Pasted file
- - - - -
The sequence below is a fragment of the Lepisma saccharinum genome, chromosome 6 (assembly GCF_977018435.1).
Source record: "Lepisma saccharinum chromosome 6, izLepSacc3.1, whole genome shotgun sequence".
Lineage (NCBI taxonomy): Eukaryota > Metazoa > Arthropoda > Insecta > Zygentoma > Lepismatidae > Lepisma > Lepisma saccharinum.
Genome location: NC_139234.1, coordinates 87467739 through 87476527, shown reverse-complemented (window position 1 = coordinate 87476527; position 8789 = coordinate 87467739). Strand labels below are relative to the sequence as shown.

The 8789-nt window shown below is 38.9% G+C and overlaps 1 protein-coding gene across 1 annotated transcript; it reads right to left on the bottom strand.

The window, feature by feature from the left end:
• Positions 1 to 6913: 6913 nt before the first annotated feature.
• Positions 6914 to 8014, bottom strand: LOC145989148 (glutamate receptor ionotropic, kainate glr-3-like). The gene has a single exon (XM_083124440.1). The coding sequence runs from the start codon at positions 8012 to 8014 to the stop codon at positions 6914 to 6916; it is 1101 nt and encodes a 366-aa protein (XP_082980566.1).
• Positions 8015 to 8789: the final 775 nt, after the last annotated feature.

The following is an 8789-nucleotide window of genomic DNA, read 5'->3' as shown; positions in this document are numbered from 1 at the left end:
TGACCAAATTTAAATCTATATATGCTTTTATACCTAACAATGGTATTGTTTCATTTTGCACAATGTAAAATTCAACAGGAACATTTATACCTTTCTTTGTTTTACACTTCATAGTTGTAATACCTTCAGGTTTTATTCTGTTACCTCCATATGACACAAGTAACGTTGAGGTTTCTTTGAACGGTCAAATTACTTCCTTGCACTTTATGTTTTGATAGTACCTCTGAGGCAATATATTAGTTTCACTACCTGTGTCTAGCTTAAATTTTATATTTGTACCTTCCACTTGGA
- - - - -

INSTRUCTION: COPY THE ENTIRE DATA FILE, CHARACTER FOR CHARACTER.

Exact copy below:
The sequence below is a fragment of the Lepisma saccharinum genome, chromosome 6 (assembly GCF_977018435.1).
Source record: "Lepisma saccharinum chromosome 6, izLepSacc3.1, whole genome shotgun sequence".
Lineage (NCBI taxonomy): Eukaryota > Metazoa > Arthropoda > Insecta > Zygentoma > Lepismatidae > Lepisma > Lepisma saccharinum.
Genome location: NC_139234.1, coordinates 87467739 through 87476527, shown reverse-complemented (window position 1 = coordinate 87476527; position 8789 = coordinate 87467739). Strand labels below are relative to the sequence as shown.

The 8789-nt window shown below is 38.9% G+C and overlaps 1 protein-coding gene across 1 annotated transcript; it reads right to left on the bottom strand.

The window, feature by feature from the left end:
• Positions 1 to 6913: 6913 nt before the first annotated feature.
• Positions 6914 to 8014, bottom strand: LOC145989148 (glutamate receptor ionotropic, kainate glr-3-like). The gene has a single exon (XM_083124440.1). The coding sequence runs from the start codon at positions 8012 to 8014 to the stop codon at positions 6914 to 6916; it is 1101 nt and encodes a 366-aa protein (XP_082980566.1).
• Positions 8015 to 8789: the final 775 nt, after the last annotated feature.

The following is an 8789-nucleotide window of genomic DNA, read 5'->3' as shown; positions in this document are numbered from 1 at the left end:
TGACCAAATTTAAATCTATATATGCTTTTATACCTAACAATGGTATTGTTTCATTTTGCACAATGTAAAATTCAACAGGAACATTTATACCTTTCTTTGTTTTACACTTCATAGTTGTAATACCTTCAGGTTTTATTCTGTTACCTCCATATGACACAAGTAACGTTGAGGTTTCTTTGAACGGTCAAATTACTTCCTTGCACTTTATGTTTTGATAGTACCTCTGAGGCAATATATTAGTTTCACTACCTGTGTCTAGCTTAAATTTTATATTTGTACCTTCCACTTGGA